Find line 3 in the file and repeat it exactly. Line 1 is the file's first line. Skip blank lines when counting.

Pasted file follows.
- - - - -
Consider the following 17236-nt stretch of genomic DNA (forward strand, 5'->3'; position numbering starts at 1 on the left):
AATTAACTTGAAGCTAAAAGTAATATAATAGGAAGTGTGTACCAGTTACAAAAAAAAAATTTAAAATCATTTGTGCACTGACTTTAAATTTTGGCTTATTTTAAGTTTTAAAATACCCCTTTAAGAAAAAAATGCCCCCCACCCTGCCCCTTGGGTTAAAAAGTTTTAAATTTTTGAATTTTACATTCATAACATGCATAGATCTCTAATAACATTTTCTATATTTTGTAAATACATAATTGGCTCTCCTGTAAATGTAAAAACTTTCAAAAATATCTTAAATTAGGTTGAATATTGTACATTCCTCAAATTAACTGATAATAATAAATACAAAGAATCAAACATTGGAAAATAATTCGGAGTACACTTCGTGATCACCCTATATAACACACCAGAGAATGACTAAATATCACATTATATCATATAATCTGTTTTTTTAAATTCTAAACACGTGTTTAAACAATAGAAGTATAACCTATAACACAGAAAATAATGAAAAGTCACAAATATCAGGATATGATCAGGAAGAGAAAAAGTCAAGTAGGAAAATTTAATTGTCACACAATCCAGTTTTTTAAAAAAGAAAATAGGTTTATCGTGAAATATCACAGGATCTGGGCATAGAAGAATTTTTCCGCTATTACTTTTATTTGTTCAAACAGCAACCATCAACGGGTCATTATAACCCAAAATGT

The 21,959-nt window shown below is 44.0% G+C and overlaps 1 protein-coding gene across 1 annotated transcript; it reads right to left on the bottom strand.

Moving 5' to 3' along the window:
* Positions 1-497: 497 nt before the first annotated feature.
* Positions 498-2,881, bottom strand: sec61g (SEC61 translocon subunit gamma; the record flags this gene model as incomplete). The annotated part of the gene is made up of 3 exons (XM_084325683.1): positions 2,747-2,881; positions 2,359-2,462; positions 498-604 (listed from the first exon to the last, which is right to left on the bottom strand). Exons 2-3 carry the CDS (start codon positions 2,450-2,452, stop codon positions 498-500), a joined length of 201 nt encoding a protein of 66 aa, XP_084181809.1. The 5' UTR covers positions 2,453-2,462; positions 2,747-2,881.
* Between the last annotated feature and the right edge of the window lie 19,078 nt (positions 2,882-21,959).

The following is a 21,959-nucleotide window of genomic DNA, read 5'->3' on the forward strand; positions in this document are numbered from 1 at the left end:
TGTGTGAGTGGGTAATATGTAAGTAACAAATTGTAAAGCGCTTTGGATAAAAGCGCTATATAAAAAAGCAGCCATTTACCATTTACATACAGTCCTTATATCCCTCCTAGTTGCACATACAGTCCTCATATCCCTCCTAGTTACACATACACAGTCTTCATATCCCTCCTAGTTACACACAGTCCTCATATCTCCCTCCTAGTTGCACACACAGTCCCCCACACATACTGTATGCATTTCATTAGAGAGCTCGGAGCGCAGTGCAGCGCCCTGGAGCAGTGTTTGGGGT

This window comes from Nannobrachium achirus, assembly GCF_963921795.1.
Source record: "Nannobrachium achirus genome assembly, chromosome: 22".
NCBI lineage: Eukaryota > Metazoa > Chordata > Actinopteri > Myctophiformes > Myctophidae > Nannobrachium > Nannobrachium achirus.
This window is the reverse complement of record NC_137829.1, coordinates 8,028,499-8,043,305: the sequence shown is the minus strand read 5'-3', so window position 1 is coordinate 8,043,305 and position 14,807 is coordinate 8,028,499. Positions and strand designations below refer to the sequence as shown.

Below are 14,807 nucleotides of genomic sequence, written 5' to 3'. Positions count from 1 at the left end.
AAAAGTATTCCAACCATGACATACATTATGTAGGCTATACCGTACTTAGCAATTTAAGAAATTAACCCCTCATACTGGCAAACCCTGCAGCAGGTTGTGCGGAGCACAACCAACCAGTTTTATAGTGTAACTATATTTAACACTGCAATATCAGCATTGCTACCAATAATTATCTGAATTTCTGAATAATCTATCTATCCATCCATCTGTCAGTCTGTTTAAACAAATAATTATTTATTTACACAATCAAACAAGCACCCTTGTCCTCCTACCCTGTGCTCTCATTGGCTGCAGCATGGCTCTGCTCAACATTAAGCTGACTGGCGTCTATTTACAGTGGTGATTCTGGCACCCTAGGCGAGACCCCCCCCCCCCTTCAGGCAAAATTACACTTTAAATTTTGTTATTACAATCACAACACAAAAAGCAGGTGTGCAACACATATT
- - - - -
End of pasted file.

The 21,959-nt window shown below is 44.0% G+C and overlaps 1 protein-coding gene across 1 annotated transcript; it reads right to left on the bottom strand.